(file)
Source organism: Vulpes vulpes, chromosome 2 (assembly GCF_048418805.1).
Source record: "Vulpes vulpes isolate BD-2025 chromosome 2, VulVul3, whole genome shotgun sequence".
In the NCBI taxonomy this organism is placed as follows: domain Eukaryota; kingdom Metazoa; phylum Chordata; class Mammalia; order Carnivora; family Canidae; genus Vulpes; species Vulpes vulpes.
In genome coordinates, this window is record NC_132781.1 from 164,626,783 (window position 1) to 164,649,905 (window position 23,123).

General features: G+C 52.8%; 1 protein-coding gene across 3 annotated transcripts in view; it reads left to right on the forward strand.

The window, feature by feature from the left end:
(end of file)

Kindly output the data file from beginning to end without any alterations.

Source organism: Vulpes vulpes, chromosome 2 (assembly GCF_048418805.1).
Source record: "Vulpes vulpes isolate BD-2025 chromosome 2, VulVul3, whole genome shotgun sequence".
In the NCBI taxonomy this organism is placed as follows: domain Eukaryota; kingdom Metazoa; phylum Chordata; class Mammalia; order Carnivora; family Canidae; genus Vulpes; species Vulpes vulpes.
In genome coordinates, this window is record NC_132781.1 from 164,626,783 (window position 1) to 164,649,905 (window position 23,123).

General features: G+C 52.8%; 1 protein-coding gene across 3 annotated transcripts in view; it reads left to right on the forward strand.

The window, feature by feature from the left end: